Yours sincerely 

Philip Nichol

Aka Litespeed.

Edited by Litespeed
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If I had my way, the universities would be able to graduate any number of medical specialists and they would be accredited by a branch of the Standards Association.  The same would go for GP's. Medicare provider numbers would be geographically based.

In time, the larger regional centers would not need to transport people to the  capital cities just for medical attention.

Thank you Brian Perry for your story, you have my deep sympathy. I reckon you did everything you could have.

 

 

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On 18/08/2019 at 10:25 AM, facthunter said:

There are stipulated weather minimums for ALL operations  ( Ceiling and RVR. Runway Visual Range) Taking off is never an absolute (unless the tide is coming in or The  Indians coming over the hill, or the grass is on fire behind you.. It's never "I must get home for  work tomorrow" or such non urgent issues. That's part of the Human Factors consideration. I know HF has become a dirty word but that's because it generally was done in a poor way..  If you once had a rotten apple you don't stop eating apples. You get better apples. Nev

I am fine with HF training. From my point of view, the problem with AF's solution is that more training will not help. All pilots know not to be emotionally pressured into flying in bad weather. Six-monthly training about how to say "no" to people might work, but AF's solution seemed to be just more intensive training when people are given their qualifications. 

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I live on a road that has killed circa 20 people whilst I’ve lived here and even though Main Roads have spent money it continues to kill people. In fact one of the improvements was the cause of at least one fatality. It’s sad but true.

The insurance industry, amongst others, can try and influence government agencies to improve safety but still accidents will happen - no matter what statistics will say or indicate. Statistics and trends help to make management decisions but are tools and simply assist in the process. The Insurance industry has the ability to shut down any industry or endeavour if they don’t like the statistics so clearly they don’t agree with the ATSB and consider AF as safe enough for their purposes.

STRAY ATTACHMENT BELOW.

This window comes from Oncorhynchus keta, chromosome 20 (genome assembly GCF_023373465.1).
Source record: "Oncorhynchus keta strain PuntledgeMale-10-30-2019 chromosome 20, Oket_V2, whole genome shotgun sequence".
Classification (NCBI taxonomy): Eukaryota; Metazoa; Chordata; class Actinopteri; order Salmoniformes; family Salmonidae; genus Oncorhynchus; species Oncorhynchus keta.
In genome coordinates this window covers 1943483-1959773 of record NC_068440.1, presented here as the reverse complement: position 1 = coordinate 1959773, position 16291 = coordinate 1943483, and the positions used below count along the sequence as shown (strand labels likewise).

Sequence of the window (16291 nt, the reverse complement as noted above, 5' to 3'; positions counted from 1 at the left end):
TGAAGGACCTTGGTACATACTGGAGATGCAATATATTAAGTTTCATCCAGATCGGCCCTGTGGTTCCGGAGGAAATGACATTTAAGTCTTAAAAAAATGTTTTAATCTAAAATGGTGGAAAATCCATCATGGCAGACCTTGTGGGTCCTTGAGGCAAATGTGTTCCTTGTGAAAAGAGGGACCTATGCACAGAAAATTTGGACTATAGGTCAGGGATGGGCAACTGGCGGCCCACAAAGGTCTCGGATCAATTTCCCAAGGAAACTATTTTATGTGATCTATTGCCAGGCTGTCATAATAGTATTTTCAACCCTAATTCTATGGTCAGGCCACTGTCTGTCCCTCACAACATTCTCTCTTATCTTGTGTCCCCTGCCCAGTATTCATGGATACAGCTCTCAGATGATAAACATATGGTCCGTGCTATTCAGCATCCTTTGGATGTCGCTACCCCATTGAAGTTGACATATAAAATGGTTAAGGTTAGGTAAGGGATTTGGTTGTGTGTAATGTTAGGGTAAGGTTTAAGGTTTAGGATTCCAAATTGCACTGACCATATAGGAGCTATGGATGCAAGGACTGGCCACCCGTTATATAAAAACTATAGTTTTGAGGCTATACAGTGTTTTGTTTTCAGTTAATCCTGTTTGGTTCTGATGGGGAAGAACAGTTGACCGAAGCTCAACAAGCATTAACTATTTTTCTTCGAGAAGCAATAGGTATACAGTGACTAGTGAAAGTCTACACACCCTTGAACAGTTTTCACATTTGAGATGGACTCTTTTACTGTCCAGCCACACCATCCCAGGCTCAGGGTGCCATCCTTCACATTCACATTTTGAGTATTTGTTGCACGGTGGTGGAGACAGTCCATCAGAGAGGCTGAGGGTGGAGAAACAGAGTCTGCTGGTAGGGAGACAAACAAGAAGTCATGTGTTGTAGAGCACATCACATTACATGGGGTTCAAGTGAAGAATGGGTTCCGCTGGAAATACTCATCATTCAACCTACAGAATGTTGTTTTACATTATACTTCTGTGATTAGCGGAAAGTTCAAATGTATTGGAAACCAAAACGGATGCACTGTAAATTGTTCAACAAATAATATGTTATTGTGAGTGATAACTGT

On the face of it I would suggest that a 400 hr pilot with a Class 2 Medical would have the skills and ability to provide this service for AF. I would also suggest that, by that stage, he/she would also have had plenty of previous experience of opting for prudence by making decisions that would disappoint others.

AF is an incredible organisation from a regional Australian viewpoint.  I note that most of their critics on here appear to live in metropolitan addresses and may have difficulty in understanding a 16/20 hour car journey undertaken on a  frequent basis. The people that use this service are, by definition, resident in regional areas and some actually do drive 8- 10 hours on a fortnightly basis. These patients don’t have to avail themselves of an AF but they continue to do so and normally then only on medical advice. I also suggest that the vast majority do so because a stressful visit to a specialist that may have taken a number of days is, in some cases, reduced to a day out allowing them to sleep in their own bed that night. 

In my opinion Angel Flight is a true Australian icon and embodies the true essence of “Care in the Community”. It is not above criticism but when the alternatives are considered it bears scrutiny.

Edited by Ironpot
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For those doubting the need for AF, consider the lack of public-transport alternatives. Even for people only three hundred km from the capital, services may be hostile to their needs. For decades I've complained to NSW State Rail that their timetables seem to be designed for the convenience of their city-based staff, rather than their regional clients. To attend a 20minute doctor's appointment in Sydney has cost me three days off work and two night's accomodation in the city.

Edited by Old Koreelah